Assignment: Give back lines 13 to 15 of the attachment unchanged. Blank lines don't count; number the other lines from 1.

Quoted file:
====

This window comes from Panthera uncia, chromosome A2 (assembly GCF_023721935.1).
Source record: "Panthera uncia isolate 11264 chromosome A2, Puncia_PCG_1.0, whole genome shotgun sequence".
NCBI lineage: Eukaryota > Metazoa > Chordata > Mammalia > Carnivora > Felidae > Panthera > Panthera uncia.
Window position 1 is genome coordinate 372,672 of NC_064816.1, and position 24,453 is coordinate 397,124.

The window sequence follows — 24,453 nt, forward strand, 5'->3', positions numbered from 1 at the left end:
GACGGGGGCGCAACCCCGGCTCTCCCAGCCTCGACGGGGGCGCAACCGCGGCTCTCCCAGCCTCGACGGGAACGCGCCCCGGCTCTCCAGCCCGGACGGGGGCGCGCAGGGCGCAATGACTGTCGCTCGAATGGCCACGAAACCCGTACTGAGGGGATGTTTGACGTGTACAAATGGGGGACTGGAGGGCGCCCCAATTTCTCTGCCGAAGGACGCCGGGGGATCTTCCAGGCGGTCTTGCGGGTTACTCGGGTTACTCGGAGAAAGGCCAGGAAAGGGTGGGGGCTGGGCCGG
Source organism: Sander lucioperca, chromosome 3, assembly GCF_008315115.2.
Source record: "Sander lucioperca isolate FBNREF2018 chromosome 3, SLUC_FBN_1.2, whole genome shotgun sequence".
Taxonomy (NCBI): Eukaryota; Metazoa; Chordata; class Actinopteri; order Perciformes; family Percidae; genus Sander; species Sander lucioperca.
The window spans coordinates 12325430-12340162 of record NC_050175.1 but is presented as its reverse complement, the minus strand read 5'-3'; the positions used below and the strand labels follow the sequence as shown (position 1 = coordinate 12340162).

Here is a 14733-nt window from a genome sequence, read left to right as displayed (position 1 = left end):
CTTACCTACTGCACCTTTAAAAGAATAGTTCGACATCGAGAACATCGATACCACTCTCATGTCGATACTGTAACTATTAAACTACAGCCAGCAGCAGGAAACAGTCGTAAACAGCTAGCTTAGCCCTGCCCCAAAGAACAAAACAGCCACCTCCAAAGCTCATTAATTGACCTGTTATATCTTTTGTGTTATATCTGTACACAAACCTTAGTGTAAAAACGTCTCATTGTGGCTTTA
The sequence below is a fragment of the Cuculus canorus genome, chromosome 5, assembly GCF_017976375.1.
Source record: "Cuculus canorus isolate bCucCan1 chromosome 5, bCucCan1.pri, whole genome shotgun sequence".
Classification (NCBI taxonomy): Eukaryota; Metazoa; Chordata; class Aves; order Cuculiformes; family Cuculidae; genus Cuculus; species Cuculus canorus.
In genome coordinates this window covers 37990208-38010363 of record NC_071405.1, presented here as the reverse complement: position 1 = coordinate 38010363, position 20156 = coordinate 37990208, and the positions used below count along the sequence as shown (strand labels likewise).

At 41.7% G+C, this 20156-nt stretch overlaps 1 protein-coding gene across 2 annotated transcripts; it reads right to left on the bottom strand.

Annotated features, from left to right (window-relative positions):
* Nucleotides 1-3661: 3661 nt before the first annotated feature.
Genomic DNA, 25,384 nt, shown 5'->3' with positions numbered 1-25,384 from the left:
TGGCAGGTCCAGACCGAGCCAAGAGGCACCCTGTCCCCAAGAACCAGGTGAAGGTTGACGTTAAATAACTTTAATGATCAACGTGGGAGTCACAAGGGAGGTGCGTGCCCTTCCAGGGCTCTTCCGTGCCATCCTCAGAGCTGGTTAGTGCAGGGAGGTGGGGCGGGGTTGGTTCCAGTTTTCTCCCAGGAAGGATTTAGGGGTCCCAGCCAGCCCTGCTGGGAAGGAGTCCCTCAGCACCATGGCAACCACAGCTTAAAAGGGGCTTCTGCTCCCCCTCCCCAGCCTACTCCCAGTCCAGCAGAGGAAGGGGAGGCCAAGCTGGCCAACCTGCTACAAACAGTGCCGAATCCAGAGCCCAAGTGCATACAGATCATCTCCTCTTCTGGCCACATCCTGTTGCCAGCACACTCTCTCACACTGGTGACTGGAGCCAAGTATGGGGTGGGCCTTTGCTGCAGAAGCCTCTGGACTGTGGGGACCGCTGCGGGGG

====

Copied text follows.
The sequence below is a fragment of the Cuculus canorus genome, chromosome 5, assembly GCF_017976375.1.
Source record: "Cuculus canorus isolate bCucCan1 chromosome 5, bCucCan1.pri, whole genome shotgun sequence".
Classification (NCBI taxonomy): Eukaryota; Metazoa; Chordata; class Aves; order Cuculiformes; family Cuculidae; genus Cuculus; species Cuculus canorus.